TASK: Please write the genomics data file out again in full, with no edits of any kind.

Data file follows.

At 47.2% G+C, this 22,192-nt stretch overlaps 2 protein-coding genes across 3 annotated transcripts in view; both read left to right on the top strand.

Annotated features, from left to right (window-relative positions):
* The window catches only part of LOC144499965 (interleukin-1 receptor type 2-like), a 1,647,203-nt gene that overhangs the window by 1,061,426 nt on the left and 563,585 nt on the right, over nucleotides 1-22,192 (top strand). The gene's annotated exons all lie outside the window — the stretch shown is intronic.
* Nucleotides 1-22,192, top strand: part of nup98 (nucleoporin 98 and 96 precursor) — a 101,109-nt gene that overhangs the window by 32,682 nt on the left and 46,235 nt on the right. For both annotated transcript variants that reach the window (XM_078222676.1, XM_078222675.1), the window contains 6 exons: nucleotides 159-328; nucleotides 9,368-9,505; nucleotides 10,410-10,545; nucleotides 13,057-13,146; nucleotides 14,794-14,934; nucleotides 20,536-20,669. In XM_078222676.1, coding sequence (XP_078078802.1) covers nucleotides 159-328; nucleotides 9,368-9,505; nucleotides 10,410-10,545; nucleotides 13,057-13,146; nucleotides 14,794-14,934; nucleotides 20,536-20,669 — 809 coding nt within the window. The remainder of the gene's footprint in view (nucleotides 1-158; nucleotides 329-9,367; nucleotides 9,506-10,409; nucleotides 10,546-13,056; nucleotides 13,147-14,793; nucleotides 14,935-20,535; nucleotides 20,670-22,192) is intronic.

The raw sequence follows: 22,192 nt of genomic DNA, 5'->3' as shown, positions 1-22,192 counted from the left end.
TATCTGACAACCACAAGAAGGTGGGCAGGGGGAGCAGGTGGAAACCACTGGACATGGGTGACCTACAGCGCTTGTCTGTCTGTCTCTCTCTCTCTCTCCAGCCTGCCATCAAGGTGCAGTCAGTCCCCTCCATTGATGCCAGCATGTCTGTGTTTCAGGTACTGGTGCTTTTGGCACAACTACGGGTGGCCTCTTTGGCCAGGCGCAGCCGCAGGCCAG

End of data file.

At 47.2% G+C, this 22,192-nt stretch overlaps 2 protein-coding genes across 3 annotated transcripts in view; both read left to right on the top strand.

Annotated features, from left to right (window-relative positions):
* The window catches only part of LOC144499965 (interleukin-1 receptor type 2-like), a 1,647,203-nt gene that overhangs the window by 1,061,426 nt on the left and 563,585 nt on the right, over nucleotides 1-22,192 (top strand). The gene's annotated exons all lie outside the window — the stretch shown is intronic.
* Nucleotides 1-22,192, top strand: part of nup98 (nucleoporin 98 and 96 precursor) — a 101,109-nt gene that overhangs the window by 32,682 nt on the left and 46,235 nt on the right. For both annotated transcript variants that reach the window (XM_078222676.1, XM_078222675.1), the window contains 6 exons: nucleotides 159-328; nucleotides 9,368-9,505; nucleotides 10,410-10,545; nucleotides 13,057-13,146; nucleotides 14,794-14,934; nucleotides 20,536-20,669. In XM_078222676.1, coding sequence (XP_078078802.1) covers nucleotides 159-328; nucleotides 9,368-9,505; nucleotides 10,410-10,545; nucleotides 13,057-13,146; nucleotides 14,794-14,934; nucleotides 20,536-20,669 — 809 coding nt within the window. The remainder of the gene's footprint in view (nucleotides 1-158; nucleotides 329-9,367; nucleotides 9,506-10,409; nucleotides 10,546-13,056; nucleotides 13,147-14,793; nucleotides 14,935-20,535; nucleotides 20,670-22,192) is intronic.

The raw sequence follows: 22,192 nt of genomic DNA, 5'->3' as shown, positions 1-22,192 counted from the left end.
TATCTGACAACCACAAGAAGGTGGGCAGGGGGAGCAGGTGGAAACCACTGGACATGGGTGACCTACAGCGCTTGTCTGTCTGTCTCTCTCTCTCTCTCCAGCCTGCCATCAAGGTGCAGTCAGTCCCCTCCATTGATGCCAGCATGTCTGTGTTTCAGGTACTGGTGCTTTTGGCACAACTACGGGTGGCCTCTTTGGCCAGGCGCAGCCGCAGGCCAG